What is workaholism?
Until now there is no real consensus on the definition of workaholism in Science. The study “All Work and No Play? A Meta-Analytic Examination of the Correlates and Outcomes of Workaholism” (2014) has defined workaholism as follows: Workaholism is an addiction and obsessive compulsion to work. Internal pressures make workaholics think constantly of work even when not working and working way more than needed. Workaholics don’t tend to reduce or stop their excessive working habits even when facing negative consequences.
The Study researched the correlation between different aspects of personality traits and behaviour with workaholism. In addition, they looked at the outcomes workaholism has on the individual. Clark and Co. found no gender relation to workaholism, i.e. men and women are alike to get into that addiction. There is also no correlation between financial need and workaholic behaviours.
Personality and workaholism
Perfectionists, Type-A-Personalities (competitive, ambitious, achievement striving), and non-delegating are highly correlated with workaholism. Workaholics tend to have high standards for their work. They usually work way beyond what is actually needed from them and oftentimes create more work themselves. They also don’t like delegating work to others. This can come from high self-esteem but people with low self-esteem can be trapped in workaholism as well. They might want to control this important aspect of their life. Work becomes a tool used to avoid any insecurities and ego deficits.
Why you should avoid enabling workaholism at the company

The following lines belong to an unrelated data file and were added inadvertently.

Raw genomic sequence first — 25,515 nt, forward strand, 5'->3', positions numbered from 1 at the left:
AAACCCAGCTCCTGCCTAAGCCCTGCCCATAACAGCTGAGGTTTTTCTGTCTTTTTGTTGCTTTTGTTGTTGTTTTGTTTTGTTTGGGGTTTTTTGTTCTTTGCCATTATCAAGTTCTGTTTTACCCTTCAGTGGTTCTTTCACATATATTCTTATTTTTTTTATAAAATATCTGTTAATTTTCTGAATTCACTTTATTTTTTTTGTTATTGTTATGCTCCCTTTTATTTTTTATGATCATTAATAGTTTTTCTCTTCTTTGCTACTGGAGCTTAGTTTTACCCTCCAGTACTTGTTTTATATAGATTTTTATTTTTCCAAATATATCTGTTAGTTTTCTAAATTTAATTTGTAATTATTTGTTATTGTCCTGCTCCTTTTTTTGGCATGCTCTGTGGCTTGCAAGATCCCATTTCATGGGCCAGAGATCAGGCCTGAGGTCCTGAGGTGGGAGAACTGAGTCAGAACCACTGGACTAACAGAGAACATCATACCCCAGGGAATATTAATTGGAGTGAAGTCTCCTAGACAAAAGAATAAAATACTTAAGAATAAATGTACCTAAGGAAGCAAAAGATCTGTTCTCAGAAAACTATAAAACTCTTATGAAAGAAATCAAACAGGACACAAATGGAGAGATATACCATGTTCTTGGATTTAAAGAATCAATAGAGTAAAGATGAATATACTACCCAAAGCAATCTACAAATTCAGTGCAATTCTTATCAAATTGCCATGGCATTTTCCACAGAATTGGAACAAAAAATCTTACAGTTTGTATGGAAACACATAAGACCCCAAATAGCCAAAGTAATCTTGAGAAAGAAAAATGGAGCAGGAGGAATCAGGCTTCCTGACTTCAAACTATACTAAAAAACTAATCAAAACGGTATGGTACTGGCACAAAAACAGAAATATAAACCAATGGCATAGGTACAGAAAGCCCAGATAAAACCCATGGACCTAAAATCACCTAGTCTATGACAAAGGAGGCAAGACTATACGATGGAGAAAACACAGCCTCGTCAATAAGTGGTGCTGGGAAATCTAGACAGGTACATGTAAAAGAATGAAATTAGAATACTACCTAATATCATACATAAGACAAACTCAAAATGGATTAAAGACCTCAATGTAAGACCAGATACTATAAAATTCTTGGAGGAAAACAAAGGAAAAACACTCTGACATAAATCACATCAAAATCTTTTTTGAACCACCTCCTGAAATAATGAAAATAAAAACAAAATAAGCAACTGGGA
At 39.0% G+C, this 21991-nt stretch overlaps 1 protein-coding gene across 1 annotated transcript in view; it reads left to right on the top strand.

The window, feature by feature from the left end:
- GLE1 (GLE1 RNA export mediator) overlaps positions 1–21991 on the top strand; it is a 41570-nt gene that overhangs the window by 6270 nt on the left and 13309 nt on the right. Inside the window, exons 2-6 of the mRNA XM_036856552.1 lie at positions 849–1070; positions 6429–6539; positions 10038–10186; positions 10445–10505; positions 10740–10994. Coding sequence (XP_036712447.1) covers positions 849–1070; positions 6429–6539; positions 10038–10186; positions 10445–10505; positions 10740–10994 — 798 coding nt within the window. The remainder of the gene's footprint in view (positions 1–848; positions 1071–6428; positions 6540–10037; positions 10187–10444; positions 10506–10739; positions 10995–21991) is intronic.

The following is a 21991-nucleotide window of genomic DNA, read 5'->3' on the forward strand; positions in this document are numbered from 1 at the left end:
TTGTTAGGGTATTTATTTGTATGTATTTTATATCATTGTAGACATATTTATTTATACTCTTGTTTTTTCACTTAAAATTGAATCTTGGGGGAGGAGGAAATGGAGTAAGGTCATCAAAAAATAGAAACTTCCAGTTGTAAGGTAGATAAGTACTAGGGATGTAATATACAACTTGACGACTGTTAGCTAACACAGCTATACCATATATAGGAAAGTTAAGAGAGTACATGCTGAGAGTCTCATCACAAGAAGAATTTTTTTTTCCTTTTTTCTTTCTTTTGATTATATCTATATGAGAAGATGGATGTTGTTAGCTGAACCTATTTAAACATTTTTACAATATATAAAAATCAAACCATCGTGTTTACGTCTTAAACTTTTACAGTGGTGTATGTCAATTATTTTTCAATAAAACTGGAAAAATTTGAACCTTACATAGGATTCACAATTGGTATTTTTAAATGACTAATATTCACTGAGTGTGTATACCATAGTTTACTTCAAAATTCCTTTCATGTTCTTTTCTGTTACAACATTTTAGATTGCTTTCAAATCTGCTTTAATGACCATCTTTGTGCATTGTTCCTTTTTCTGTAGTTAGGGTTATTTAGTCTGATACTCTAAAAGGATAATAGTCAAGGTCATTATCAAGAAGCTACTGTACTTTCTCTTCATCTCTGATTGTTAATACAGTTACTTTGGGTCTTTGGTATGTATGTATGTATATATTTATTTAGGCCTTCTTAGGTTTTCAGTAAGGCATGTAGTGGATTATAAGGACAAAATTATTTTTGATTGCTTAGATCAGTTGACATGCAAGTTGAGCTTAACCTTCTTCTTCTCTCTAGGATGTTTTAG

These high standards of workaholics can lead to job stress and, as positively related to workaholism, eventually turn into a burnout. Next to decreased job satisfaction and productivity, it increases counterproductive work behaviour (CWB). Workaholics are more likely to get into conflicts with co-workers, especially when seen as competition. This can have negative consequences on their own performance as well as their colleagues’ performance.
Having a lot of stress doesn’t only impact your work-life, though. Overtime overworking and chronic stress lead to poorer mental and physical health and increase in absenteeism. The social life of workaholics is also negatively affected. Workaholics have lower marital satisfaction and poorer relationships in general. This in itself can often lead to a decreased life satisfaction.
What to do as a company to avoid the high-cost of workaholism
Workaholics tend to choose companies or professions that accommodate and reward their workaholic behaviour and tendencies. When companies keep rewarding long hours with bonuses or continuous promotions they are actually enabling workaholism in a way of behavioural reinforcement. However, there is a need for high management to understand that high quantity usually means lower quality and therefore counterproductive outcomes like higher costs and more sick days due to increased ill health for the company.
There are many strategies and models of helping employees ace it and still not be motivated to the point of exhaustion and burnout. Some professionals specialising in corporate culture, mental health at work and more may advise that bonus systems are altered or dropped altogether. And instead cash is invested into fostering non-work-related activities and exercises for employees. Healthy competition can be key motivator for high performance, but teaching your team to work together can be very uplifting for the company in its own right. Furthermore, employers and high management have to be setting a great example for their employees.
Investing in your employees is an investment that will directly contribute to the success of your business. The higher the job satisfaction the more it will show in productivity and quality of work. Rather than the workaholic way, why not choose the healthier, more beneficial way for all? We encourage you to seek external support from professionals specialising in workaholism to help you build the best company ever.
Want to read a study on this topic?
Source: Malissa A. Clark, Jesse S. Michel, Ludmila Zhdanova, Shuang Y. Pui, Boris B. Baltes: All Work and No Play? A Meta-Analytic Examination of the Correlates and Outcomes of Workaholism (2014)